# Writing a C function that uses pointers and bit operators to change one bit in memory?

First off, here is the exact wording of the problem I need to solve:

The BIOS (Basic Input Output Services) controls low level I/O on a computer. When a computer first starts up the system BIOS creates a data area starting at memory address 0x400 for its own use. Address 0x0417 is the Keyboard shift flags register, the bits of this byte have the following meanings:

Bit Value Meaning 7 0/1 Insert off/on 6 0/1 CapsLock off/on 5 0/1 NumLock off/on 4 0/1 ScrollLock off/on 3 0/1 Alt key up/down 2 0/1 Control key up/down 1 0/1 Left shift key up/down 0 0/1 Right shift key up/down

This byte can be written as well as read. Thus we may change the status of the CapsLock, NumLock and ScrollLock LEDs on the keyboard by setting or clearing the relevant bit. Write a C function using pointers and bit operators to turn Caps lock on without changing the other bits.

Our teacher didn't go over this at all, and I've referenced the textbook and conducted many Google searches looking for some help.

I understand how bitwise operators work, and understand that the solution is to OR this byte with the binary value '00000010'. However, I'm stuck when it comes to implementing this. How do I write this in C code? I don't know how to declare a pointer to exactly 1 byte of memory. Besides that, I'm assuming the answer looks like the following (with byte replaced with something proper):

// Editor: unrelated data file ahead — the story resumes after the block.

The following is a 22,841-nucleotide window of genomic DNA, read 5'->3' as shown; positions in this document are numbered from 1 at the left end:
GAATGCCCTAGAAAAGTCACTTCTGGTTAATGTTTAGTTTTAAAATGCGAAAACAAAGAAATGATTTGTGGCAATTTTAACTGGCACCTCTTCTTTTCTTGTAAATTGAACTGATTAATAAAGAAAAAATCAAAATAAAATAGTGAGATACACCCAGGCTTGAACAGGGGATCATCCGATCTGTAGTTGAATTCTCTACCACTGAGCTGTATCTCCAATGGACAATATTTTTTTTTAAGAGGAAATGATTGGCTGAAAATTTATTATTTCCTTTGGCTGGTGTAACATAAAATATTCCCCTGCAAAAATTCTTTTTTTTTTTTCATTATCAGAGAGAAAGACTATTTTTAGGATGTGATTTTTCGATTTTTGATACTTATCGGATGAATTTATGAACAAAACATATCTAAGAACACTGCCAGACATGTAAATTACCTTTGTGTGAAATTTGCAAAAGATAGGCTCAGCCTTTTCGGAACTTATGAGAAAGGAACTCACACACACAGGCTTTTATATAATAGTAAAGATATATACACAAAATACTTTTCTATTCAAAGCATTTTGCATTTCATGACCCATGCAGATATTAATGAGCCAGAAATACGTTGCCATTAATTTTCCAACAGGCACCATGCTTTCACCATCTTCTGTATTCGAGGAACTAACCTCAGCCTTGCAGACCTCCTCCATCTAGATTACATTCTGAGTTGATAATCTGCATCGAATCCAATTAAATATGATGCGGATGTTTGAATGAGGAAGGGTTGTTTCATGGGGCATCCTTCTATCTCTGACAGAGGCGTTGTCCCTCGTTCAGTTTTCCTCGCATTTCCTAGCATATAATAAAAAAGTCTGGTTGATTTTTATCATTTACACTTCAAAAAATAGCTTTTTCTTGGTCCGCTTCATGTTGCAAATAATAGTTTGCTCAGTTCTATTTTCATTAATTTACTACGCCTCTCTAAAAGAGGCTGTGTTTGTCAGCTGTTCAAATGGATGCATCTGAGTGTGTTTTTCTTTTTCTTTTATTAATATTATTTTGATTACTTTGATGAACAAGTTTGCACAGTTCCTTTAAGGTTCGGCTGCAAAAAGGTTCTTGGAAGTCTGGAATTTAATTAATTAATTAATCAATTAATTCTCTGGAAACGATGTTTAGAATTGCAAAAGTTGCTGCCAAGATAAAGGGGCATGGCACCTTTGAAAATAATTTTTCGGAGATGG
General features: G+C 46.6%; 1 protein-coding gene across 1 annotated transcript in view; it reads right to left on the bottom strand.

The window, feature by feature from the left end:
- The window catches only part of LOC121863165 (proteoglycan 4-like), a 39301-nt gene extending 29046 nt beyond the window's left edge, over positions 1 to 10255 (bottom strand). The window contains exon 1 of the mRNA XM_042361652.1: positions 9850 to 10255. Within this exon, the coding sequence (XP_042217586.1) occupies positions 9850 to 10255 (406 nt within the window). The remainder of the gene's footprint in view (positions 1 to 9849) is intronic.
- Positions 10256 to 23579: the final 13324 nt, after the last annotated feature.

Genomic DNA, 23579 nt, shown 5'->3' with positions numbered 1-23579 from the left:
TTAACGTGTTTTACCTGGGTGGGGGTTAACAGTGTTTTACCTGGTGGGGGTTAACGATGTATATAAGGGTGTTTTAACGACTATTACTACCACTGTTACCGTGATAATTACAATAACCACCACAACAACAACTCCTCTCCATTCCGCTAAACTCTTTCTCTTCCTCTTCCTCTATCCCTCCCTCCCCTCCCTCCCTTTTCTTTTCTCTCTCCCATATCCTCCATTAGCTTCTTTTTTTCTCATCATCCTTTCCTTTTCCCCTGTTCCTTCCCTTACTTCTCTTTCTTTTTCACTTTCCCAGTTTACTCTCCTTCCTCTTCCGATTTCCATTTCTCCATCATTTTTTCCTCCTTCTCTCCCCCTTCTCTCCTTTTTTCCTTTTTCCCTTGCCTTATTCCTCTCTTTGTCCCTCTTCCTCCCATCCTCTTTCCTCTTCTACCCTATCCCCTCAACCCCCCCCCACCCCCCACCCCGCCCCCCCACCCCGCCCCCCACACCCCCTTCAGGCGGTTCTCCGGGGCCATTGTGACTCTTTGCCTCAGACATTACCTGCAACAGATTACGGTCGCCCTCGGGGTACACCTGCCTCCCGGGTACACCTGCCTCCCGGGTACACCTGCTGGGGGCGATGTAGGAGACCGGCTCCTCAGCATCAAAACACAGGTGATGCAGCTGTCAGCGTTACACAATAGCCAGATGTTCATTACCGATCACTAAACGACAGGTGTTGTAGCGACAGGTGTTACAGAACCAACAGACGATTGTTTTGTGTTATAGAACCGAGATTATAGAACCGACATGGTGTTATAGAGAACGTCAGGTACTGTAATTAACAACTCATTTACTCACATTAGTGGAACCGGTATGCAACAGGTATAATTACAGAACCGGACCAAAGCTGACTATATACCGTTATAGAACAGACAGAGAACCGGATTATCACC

byte* b_ptr = 0x417; (*b_ptr) |= 00000010;

Is the above solution correct?

## Answers

unsigned char is the typical synonym for byte. You can typedef byte to mean that if it's not available.

That notation you're using is decimal. The notation for a binary number is easiest in hex, so I'd just use 0x02 instead of the 00000010, which is actually octal notation for a literal number.

I think that you've reversed the order of the bits. My guess is that the bits are numbered most - least significant, so in the solution you propose, the bitmask 00000010 is left shift.

Otherwise, assuming byte is typedef'd to unsigned char, the syntax of the byte * b_ptr = 0x417; will point you at memory address 0x417, which is what you want.

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